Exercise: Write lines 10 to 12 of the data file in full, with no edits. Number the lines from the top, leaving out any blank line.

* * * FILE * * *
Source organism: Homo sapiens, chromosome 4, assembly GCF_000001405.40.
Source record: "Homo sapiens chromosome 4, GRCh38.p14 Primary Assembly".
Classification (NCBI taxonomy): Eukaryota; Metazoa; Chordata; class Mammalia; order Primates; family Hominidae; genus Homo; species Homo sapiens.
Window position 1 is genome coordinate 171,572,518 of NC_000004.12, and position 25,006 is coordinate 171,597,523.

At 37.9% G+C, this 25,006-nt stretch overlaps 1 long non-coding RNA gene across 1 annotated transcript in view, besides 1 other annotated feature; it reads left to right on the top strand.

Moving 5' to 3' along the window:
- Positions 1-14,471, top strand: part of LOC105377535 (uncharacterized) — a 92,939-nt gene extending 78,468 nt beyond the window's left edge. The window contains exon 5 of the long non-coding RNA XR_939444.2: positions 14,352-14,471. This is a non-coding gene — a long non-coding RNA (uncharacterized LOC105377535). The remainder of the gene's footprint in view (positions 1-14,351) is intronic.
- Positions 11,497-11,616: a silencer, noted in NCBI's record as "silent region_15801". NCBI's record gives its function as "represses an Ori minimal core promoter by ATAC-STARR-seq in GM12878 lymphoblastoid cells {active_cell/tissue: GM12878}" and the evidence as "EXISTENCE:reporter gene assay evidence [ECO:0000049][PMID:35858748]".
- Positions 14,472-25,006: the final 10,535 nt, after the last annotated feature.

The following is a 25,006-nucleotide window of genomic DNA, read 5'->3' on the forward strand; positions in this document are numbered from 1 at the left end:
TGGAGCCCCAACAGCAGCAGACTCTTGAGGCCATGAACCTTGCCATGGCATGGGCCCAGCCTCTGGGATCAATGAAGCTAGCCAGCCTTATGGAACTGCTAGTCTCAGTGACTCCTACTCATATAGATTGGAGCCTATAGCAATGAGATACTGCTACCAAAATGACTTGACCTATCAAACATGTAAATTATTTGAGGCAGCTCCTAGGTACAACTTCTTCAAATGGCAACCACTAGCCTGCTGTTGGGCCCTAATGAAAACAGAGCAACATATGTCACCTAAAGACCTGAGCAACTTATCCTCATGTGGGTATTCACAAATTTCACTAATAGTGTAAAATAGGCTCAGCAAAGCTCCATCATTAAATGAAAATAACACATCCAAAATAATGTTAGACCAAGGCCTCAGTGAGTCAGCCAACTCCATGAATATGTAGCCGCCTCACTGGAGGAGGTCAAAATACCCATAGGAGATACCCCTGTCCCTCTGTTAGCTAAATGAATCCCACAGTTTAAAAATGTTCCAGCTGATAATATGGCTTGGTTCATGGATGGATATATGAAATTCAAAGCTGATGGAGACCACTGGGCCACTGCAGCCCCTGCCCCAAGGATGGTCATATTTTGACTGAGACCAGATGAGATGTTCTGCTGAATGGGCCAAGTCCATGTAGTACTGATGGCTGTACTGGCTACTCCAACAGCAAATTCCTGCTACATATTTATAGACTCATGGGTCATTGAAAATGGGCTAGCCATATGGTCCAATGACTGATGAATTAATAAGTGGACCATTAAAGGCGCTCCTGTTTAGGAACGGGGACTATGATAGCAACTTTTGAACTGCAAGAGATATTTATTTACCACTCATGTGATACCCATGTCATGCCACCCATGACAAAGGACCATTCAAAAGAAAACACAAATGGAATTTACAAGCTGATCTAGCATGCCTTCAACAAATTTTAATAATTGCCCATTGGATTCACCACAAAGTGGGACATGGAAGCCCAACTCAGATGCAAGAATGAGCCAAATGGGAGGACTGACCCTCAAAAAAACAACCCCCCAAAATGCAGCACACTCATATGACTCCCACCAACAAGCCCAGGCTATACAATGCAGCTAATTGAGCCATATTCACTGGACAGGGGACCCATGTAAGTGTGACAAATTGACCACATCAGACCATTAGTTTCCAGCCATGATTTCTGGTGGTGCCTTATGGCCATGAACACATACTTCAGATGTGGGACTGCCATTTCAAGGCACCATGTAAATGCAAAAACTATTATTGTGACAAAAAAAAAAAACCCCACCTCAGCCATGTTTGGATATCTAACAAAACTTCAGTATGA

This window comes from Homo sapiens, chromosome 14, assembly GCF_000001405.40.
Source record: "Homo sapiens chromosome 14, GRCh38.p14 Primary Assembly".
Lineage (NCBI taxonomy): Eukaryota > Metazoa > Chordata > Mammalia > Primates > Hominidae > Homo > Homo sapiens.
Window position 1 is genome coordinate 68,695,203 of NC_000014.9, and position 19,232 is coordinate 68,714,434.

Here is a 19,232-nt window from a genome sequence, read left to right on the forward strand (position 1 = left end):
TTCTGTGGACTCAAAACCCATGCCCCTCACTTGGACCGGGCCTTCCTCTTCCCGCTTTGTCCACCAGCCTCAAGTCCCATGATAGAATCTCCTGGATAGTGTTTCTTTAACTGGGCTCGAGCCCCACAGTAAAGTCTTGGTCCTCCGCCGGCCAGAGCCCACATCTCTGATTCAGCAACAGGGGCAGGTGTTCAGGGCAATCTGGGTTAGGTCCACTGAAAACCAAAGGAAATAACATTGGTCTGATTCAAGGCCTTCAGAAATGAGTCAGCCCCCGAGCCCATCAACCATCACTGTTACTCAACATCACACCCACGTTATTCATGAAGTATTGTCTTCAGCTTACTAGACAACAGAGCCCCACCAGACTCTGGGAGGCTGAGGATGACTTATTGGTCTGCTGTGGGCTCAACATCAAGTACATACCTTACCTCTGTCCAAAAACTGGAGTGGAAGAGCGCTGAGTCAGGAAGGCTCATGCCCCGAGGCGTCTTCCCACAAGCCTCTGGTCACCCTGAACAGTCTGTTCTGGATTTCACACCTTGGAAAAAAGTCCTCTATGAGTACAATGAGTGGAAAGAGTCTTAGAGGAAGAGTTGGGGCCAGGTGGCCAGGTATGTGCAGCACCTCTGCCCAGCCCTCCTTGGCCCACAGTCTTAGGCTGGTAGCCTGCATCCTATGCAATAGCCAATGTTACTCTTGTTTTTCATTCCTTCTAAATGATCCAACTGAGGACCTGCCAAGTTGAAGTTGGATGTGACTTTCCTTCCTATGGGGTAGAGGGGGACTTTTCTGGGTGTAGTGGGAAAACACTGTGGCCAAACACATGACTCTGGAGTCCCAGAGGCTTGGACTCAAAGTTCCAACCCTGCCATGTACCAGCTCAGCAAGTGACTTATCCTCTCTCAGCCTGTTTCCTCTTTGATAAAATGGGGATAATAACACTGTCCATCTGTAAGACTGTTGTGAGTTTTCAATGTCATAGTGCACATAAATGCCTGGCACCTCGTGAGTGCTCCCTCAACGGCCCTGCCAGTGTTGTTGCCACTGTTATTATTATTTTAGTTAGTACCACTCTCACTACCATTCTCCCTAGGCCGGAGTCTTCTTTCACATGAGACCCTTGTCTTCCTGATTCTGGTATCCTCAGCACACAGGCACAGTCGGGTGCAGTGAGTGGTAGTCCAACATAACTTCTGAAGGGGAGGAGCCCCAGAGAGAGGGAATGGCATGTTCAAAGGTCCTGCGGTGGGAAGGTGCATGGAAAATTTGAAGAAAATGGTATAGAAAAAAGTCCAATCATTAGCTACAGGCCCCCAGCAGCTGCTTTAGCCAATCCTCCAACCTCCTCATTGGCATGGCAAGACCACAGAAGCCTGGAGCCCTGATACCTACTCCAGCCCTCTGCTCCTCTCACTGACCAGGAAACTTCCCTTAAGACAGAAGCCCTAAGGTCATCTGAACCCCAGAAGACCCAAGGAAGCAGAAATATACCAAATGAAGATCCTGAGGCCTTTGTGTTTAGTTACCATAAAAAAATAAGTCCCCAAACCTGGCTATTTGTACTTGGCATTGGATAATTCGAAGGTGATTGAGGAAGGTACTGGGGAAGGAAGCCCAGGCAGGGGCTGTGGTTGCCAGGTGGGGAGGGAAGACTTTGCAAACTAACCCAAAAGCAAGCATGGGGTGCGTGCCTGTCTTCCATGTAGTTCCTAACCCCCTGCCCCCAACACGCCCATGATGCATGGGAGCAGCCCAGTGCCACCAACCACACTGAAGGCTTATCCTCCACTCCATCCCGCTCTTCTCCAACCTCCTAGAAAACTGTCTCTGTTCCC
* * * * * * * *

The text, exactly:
The following is a 25,006-nucleotide window of genomic DNA, read 5'->3' on the forward strand; positions in this document are numbered from 1 at the left end:
TGGAGCCCCAACAGCAGCAGACTCTTGAGGCCATGAACCTTGCCATGGCATGGGCCCAGCCTCTGGGATCAATGAAGCTAGCCAGCCTTATGGAACTGCTAGTCTCAGTGACTCCTACTCATATAGATTGGAGCCTATAGCAATGAGATACTGCTACCAAAATGACTTGACCTATCAAACATGTAAATTATTTGAGGCAGCTCCTAGGTACAACTTCTTCAAATGGCAACCACTAGCCTGCTGTTGGGCCCTAATGAAAACAGAGCAACATATGTCACCTAAAGACCTGAGCAACTTATCCTCATGTGGGTATTCACAAATTTCACTAATAGTGTAAAATAGGCTCAGCAAAGCTCCATCATTAAATGAAAATAACACATCCAAAATAATGTTAGACCAAGGCCTCAGTGAGTCAGCCAACTCCATGAATATGTAGCCGCCTCACTGGAGGAGGTCAAAATACCCATAGGAGATACCCCTGTCCCTCTGTTAGCTAAATGAATCCCACAGTTTAAAAATGTTCCAGCTGATAATATGGCTTGGTTCATGGATGGATATATGAAATTCAAAGCTGATGGAGACCACTGGGCCACTGCAGCCCCTGCCCCAAGGATGGTCATATTTTGACTGAGACCAGATGAGATGTTCTGCTGAATGGGCCAAGTCCATGTAGTACTGATGGCTGTACTGGCTACTCCAACAGCAAATTCCTGCTACATATTTATAGACTCATGGGTCATTGAAAATGGGCTAGCCATATGGTCCAATGACTGATGAATTAATAAGTGGACCATTAAAGGCGCTCCTGTTTAGGAACGGGGACTATGATAGCAACTTTTGAACTGCAAGAGATATTTATTTACCACTCATGTGATACCCATGTCATGCCACCCATGACAAAGGACCATTCAAAAGAAAACACAAATGGAATTTACAAGCTGATCTAGCATGCCTTCAACAAATTTTAATAATTGCCCATTGGATTCACCACAAAGTGGGACATGGAAGCCCAACTCAGATGCAAGAATGAGCCAAATGGGAGGACTGACCCTCAAAAAAACAACCCCCCAAAATGCAGCACACTCATATGACTCCCACCAACAAGCCCAGGCTATACAATGCAGCTAATTGAGCCATATTCACTGGACAGGGGACCCATGTAAGTGTGACAAATTGACCACATCAGACCATTAGTTTCCAGCCATGATTTCTGGTGGTGCCTTATGGCCATGAACACATACTTCAGATGTGGGACTGCCATTTCAAGGCACCATGTAAATGCAAAAACTATTATTGTGACAAAAAAAAAAAACCCCACCTCAGCCATGTTTGGATATCTAACAAAACTTCAGTATGA

This window comes from Homo sapiens, chromosome 14, assembly GCF_000001405.40.